Syria accuses France of encouraging 'terrorism'
BEIRUT - Agence France-Presse
Syrian Foreign Minister Walid Moallem speaks during the 67th session of the United Nations General Assembly at the United Nations in New York on October 1, 2012. AFP PHOTO/ TIMOTHY A. CLARYDamascus accused France on Tuesday of hindering efforts to stop the violence and of supporting "terrorists" in strife-torn Syria, referring to the rebels fighting against loyalist troops.
"Syria calls on the international community, and in particular the UN Security Council, to seriously question the role of France, which is preventing the cessation of violence and terrorism in Syria," state news agency SANA quoted the foreign ministry as saying.
"The previous and current French governments continue to defy universal rights in a flagrant manner... by supporting armed terrorist groups in Syria." Moreover, Paris encourages "terrorists to pursue their massacres against civilians", the ministry said.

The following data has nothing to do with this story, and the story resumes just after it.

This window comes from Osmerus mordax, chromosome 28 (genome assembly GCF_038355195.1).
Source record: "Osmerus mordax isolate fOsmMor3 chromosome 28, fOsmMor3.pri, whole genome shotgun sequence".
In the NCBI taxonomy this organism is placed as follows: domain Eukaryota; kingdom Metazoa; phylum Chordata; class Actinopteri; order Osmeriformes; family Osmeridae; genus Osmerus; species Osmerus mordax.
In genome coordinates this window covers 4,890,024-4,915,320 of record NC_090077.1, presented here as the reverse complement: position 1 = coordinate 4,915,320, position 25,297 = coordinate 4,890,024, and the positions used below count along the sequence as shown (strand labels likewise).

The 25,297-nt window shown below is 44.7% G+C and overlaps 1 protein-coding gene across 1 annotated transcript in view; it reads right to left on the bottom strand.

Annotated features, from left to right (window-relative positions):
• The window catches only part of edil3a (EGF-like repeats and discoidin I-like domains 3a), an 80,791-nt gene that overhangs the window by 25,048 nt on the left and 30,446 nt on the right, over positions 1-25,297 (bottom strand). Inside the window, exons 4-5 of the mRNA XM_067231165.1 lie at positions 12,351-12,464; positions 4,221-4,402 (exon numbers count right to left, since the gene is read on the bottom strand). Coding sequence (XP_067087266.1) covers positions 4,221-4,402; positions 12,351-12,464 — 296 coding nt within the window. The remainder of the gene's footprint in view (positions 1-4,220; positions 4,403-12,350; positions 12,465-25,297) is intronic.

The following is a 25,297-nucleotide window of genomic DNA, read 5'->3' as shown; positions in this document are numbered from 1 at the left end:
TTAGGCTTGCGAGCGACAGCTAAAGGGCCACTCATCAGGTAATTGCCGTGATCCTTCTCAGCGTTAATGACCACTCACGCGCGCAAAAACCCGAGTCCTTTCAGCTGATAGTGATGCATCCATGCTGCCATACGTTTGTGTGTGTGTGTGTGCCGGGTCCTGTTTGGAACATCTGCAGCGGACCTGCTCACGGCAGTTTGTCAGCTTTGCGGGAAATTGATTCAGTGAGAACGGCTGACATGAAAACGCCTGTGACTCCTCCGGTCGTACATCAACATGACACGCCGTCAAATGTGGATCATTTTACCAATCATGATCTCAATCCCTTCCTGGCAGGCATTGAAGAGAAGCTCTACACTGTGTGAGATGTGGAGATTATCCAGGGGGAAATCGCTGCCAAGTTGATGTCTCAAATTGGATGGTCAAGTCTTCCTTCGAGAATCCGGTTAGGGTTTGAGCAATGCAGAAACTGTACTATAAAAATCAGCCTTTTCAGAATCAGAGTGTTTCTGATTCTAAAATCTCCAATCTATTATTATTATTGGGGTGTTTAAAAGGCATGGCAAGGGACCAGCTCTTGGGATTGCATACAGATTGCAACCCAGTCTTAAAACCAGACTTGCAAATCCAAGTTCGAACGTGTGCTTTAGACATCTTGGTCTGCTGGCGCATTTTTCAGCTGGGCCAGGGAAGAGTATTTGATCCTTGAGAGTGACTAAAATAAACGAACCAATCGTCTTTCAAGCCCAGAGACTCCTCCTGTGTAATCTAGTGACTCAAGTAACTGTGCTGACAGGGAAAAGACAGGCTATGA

Since the start of an initially peaceful uprising in March 2011, the Syrian government and media outlets have referred to activists and to rebels alike as "terrorists" backed by foreign powers.
French Foreign Minister Laurent Fabius has emerged as one of the most vocal critics of the Assad regime, calling at last month's UN General Assembly for UN protection for "liberated zones" under opposition control.
But Paris has stopped short of arming the rebels, instead providing non-lethal aid, including 1.5 million euros in financial and medical assistance distributed to civilian committees in Syria in late August.
On October 17, civil administrators of "liberated" areas were invited to meet with officials and diplomats from some 20 foreign countries at the French foreign ministry to outline their humanitarian needs.